SOA and Software Testing

May 30, 2006

SOA and Software Testing

SOA and Software Testing
By Robin Bloor, Partner

Software testing is one of the areas of SOA that is not discussed a great deal. There is an assumption, that with SOA, software testing procedures don?t need to change much. Unfortunately it isn?t so. Testing procedures will need to change and there are issues that need to be thought through.

This becomes clear if we think just of web services. It?s a compelling idea to take some of the applications that we have and expose their business functions as web services. Indeed this is the first thing that some IT shops do when they catch the SOA bug. They create a library of web services. And if they choose the right business components it can be very useful indeed.

But how do you test these web services so that you know they are doing exactly what you expect them to do? Bear in mind that the original application was probably never written with the idea that it would be used as a collection of components. The programs code may be spaghetti. Consider, say, something that?s reasonably easy to understand like managing a customer database. Let?s say that our Order Processing application does this and therefore we simply expose its customer update capability (add, amend and delete customers) as a web service. We know the application so we know that the program logic does what we want it to do (add, amend and delete). But what else does it do? Therein lies a potential problem.

Unit Testing of Web Services

How are we going to find out? We could read the program code. It would be a good thing to do, to see if we can spot any logic that gets called that we might not want to get called when we add, amend or delete customers. But we need to do much more than that to be rigorous. We have no choice but to test our new web service in conjunction with the testing of the Order Processing application. We could use an existing regression testing capability on the Order Processing application while we test all the possible combinations of SOAP messages that the new Customer Update web service will accept and respond to. When we have completed this test, all that we have done is completed the unit testing of the web service. The truth is that we need to do a test of this kind when we expose any web service for use. Indeed procedures for doing so need to be laid down as part of IT governance.

Consider now the situation where we are building a composite application by threading a collection of web services together and adding some new logic of our own. Hopefully every one of the web services involved will have been unit tested in this manner. The testing procedure should follow the usual cycle: Creating Test Plans, Creating a Test Bed and Test Procedures (Test Design, Specific Test Cases, Specific Scripts, Test Execution, Reporting). The fact that the web services we are using have been unit tested should not make us overconfident of their behavior. Even if they didn?t go wrong when tested individually it?s quite possible for them to go wrong when they?re holding hands. Our testing approach needs to allow us to break down the end-to-end transactions to detect the point where failure occurs. This means being able to capture and analyze all the SOAP messages that are passed from one component to another.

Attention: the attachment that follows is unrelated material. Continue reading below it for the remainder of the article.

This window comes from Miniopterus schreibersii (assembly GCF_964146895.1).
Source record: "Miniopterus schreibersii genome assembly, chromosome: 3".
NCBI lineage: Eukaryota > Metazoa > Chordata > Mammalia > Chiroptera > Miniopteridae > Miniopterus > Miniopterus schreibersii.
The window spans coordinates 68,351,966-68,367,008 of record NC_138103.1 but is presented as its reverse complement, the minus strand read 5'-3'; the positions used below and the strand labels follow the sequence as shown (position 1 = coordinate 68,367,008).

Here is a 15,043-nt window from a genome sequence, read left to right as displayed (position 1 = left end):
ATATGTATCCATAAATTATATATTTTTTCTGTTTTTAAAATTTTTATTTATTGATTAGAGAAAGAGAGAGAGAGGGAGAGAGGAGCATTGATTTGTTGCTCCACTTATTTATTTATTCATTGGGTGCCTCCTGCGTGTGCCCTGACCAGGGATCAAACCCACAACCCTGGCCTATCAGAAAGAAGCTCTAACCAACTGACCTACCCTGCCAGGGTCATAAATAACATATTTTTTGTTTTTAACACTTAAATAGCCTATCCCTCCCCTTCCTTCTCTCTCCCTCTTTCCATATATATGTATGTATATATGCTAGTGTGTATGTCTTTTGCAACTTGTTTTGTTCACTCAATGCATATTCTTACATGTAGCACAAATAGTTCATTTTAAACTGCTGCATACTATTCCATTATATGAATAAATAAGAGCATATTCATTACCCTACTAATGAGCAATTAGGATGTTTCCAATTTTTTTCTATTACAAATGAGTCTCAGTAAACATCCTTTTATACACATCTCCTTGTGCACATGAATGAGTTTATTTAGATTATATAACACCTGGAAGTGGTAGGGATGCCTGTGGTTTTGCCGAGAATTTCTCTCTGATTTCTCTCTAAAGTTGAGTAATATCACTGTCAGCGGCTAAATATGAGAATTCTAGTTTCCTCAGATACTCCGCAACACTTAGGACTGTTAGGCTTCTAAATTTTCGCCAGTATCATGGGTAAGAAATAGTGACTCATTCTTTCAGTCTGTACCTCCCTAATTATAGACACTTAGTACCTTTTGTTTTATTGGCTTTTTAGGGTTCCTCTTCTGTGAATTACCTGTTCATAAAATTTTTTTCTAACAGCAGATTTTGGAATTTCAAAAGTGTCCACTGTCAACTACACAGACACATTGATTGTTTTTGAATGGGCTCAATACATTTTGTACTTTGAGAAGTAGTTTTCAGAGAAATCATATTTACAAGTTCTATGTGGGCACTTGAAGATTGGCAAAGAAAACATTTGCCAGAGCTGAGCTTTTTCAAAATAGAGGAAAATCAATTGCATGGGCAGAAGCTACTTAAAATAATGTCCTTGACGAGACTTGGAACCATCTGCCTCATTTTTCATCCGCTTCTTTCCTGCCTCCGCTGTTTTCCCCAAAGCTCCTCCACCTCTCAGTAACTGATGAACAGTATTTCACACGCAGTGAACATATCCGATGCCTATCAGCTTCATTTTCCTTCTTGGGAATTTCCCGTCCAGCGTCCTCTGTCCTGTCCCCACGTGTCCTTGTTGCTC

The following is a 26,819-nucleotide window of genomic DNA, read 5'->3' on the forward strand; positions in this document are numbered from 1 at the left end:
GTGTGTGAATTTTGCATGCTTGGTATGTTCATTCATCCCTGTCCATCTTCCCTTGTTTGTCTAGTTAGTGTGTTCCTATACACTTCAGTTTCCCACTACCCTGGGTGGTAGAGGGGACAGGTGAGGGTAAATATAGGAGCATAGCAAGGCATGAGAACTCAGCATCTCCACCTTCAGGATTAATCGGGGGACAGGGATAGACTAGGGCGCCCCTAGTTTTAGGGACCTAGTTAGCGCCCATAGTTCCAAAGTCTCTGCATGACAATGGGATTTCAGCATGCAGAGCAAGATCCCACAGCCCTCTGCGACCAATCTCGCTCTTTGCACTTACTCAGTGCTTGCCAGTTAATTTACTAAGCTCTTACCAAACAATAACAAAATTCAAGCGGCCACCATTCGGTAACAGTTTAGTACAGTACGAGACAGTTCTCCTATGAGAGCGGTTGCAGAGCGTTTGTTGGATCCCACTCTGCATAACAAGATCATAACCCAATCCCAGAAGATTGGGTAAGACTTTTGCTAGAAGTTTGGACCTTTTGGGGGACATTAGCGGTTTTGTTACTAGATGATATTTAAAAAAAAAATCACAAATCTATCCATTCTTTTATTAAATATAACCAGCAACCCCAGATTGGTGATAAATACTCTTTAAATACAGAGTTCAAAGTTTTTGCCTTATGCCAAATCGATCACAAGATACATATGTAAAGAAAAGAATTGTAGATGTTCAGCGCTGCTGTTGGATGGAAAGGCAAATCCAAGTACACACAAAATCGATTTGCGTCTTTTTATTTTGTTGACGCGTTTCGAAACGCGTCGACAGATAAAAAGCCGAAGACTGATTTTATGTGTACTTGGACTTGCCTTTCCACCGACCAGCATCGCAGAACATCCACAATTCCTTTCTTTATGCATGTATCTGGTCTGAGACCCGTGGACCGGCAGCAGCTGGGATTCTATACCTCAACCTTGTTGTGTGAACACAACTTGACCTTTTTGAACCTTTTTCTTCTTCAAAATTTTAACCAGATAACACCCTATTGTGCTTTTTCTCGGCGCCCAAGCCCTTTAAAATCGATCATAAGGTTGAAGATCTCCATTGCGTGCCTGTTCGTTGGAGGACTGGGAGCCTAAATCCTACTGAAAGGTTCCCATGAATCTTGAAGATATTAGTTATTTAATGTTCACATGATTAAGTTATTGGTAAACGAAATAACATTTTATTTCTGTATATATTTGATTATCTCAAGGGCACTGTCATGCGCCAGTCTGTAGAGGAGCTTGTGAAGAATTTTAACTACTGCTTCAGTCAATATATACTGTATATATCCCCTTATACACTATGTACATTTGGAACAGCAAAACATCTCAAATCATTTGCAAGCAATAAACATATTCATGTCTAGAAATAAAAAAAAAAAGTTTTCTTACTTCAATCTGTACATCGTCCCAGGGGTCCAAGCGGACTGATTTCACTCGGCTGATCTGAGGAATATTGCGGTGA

Integration Testing

In essence integration testing is no different from traditional system testing. First we do unit testing, then we do integration testing. The additional factor is that we have to do regression testing on the applications whose web services we are using while we do the integration testing.
The other two kinds of testing (stress testing/performance testing and acceptance testing) also need this extra element. We need to test everything that is linked together and test it so that it runs in the way that it will run in the ?live? environment.

Maybe you?ve spotted the problem here. Things can get very complicated. In the pleasant but inefficient world of application silos, testing was relatively easy. You tested the silo. You unit tested the components of the application. Next you integration tested the whole. Then, if you had any qualms about performance, you stress tested the whole thing. Ultimately you gave it over for acceptance testing. Creating the test bed was not a problem; you just imitated the silo run-time environment and built up a set of testing data, possibly borrowing some data from ?live? systems.

The problem with SOA is that it?s end-to-end. The silos have gone and with them went the ability to easily set up a test bed. As you make your way down the SOA road, you will need to have much more versatile test-bed creation capabilities. Indeed you will probably want tools that can create and dismantle virtual testing environments and draw data from live systems. Without such tools simply creating an adequate test bed will be difficult.

Stress testing/performance testing is also going to be a bit of a challenge as regards the test bed. Depending on how a new composite application is going to run, you will probably want the stress testing to be modeled around the whole set of end-to-end software that will quite probably span many different servers.

What currently makes the testing situation manageable with SOA is that very few, if any, organizations are building complex end-to-end composite applications at the moment. Their projects tend to involve the integration of adjacent application silos or the adding of browser interfaces to core systems, plus a little bit of BPM here and there. When businesses get more ambitious, they?ll discover how complex SOA testing can get.

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